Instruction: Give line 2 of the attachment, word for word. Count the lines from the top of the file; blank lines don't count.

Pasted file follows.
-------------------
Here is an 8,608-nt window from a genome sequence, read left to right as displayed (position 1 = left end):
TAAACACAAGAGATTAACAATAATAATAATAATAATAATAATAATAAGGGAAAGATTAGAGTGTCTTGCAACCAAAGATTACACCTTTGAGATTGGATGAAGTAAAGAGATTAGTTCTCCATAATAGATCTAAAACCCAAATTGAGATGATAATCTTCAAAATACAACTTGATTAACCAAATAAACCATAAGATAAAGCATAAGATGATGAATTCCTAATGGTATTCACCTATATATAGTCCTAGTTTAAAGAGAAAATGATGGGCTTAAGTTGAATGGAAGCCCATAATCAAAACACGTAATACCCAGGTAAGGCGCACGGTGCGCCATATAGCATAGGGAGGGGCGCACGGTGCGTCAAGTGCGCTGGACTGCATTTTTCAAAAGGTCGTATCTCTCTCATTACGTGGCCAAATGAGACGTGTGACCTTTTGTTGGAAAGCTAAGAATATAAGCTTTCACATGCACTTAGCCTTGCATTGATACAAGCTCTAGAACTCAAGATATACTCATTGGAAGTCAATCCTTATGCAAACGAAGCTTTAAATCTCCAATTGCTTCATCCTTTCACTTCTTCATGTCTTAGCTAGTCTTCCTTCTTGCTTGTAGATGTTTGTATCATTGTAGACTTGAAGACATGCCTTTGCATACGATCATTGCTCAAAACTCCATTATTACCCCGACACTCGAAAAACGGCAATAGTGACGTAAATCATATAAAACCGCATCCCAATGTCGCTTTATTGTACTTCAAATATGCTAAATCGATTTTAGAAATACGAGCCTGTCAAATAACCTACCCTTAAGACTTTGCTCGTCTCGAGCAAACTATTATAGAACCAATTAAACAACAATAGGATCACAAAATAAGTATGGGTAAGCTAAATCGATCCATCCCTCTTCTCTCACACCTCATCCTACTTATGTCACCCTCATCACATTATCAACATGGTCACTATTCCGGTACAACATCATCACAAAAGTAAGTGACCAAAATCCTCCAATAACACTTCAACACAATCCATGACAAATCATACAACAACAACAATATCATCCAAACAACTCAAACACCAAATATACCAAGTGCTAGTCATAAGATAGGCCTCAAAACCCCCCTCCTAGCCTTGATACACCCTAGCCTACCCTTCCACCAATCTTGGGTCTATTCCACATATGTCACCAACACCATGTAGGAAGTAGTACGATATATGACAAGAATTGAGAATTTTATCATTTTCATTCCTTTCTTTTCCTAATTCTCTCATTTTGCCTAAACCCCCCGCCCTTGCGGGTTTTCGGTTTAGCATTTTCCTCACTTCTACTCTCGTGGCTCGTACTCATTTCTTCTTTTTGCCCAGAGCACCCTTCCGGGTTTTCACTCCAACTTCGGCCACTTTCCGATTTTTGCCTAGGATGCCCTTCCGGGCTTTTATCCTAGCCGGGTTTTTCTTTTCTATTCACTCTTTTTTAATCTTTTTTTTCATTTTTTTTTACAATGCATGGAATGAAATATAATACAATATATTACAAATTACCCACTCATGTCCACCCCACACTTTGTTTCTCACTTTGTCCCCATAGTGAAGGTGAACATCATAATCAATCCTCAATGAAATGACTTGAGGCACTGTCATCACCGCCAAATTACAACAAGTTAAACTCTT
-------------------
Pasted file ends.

TAAACACAAGAGATTAACAATAATAATAATAATAATAATAATAATAAGGGAAAGATTAGAGTGTCTTGCAACCAAAGATTACACCTTTGAGATTGGATGAAGTAAAGAGATTAGTTCTCCATAATAGATCTAAAACCCAAATTGAGATGATAATCTTCAAAATACAACTTGATTAACCAAATAAACCATAAGATAAAGCATAAGATGATGAATTCCTAATGGTATTCACCTATATATAGTCCTAGTTTAAAGAGAAAATGATGGGCTTAAGTTGAATGGAAGCCCATAATCAAAACACGTAATACCCAGGTAAGGCGCACGGTGCGCCATATAGCATAGGGAGGGGCGCACGGTGCGTCAAGTGCGCTGGACTGCATTTTTCAAAAGGTCGTATCTCTCTCATTACGTGGCCAAATGAGACGTGTGACCTTTTGTTGGAAAGCTAAGAATATAAGCTTTCACATGCACTTAGCCTTGCATTGATACAAGCTCTAGAACTCAAGATATACTCATTGGAAGTCAATCCTTATGCAAACGAAGCTTTAAATCTCCAATTGCTTCATCCTTTCACTTCTTCATGTCTTAGCTAGTCTTCCTTCTTGCTTGTAGATGTTTGTATCATTGTAGACTTGAAGACATGCCTTTGCATACGATCATTGCTCAAAACTCCATTATTACCCCGACACTCGAAAAACGGCAATAGTGACGTAAATCATATAAAACCGCATCCCAATGTCGCTTTATTGTACTTCAAATATGCTAAATCGATTTTAGAAATACGAGCCTGTCAAATAACCTACCCTTAAGACTTTGCTCGTCTCGAGCAAACTATTATAGAACCAATTAAACAACAATAGGATCACAAAATAAGTATGGGTAAGCTAAATCGATCCATCCCTCTTCTCTCACACCTCATCCTACTTATGTCACCCTCATCACATTATCAACATGGTCACTATTCCGGTACAACATCATCACAAAAGTAAGTGACCAAAATCCTCCAATAACACTTCAACACAATCCATGACAAATCATACAACAACAACAATATCATCCAAACAACTCAAACACCAAATATACCAAGTGCTAGTCATAAGATAGGCCTCAAAACCCCCCTCCTAGCCTTGATACACCCTAGCCTACCCTTCCACCAATCTTGGGTCTATTCCACATATGTCACCAACACCATGTAGGAAGTAGTACGATATATGACAAGAATTGAGAATTTTATCATTTTCATTCCTTTCTTTTCCTAATTCTCTCATTTTGCCTAAACCCCCCGCCCTTGCGGGTTTTCGGTTTAGCATTTTCCTCACTTCTACTCTCGTGGCTCGTACTCATTTCTTCTTTTTGCCCAGAGCACCCTTCCGGGTTTTCACTCCAACTTCGGCCACTTTCCGATTTTTGCCTAGGATGCCCTTCCGGGCTTTTATCCTAGCCGGGTTTTTCTTTTCTATTCACTCTTTTTTAATCTTTTTTTTCATTTTTTTTTACAATGCATGGAATGAAATATAATACAATATATTACAAATTACCCACTCATGTCCACCCCACACTTTGTTTCTCACTTTGTCCCCATAGTGAAGGTGAACATCATAATCAATCCTCAATGAAATGACTTGAGGCACTGTCATCACCGCCAAATTACAACAAGTTAAACTCTT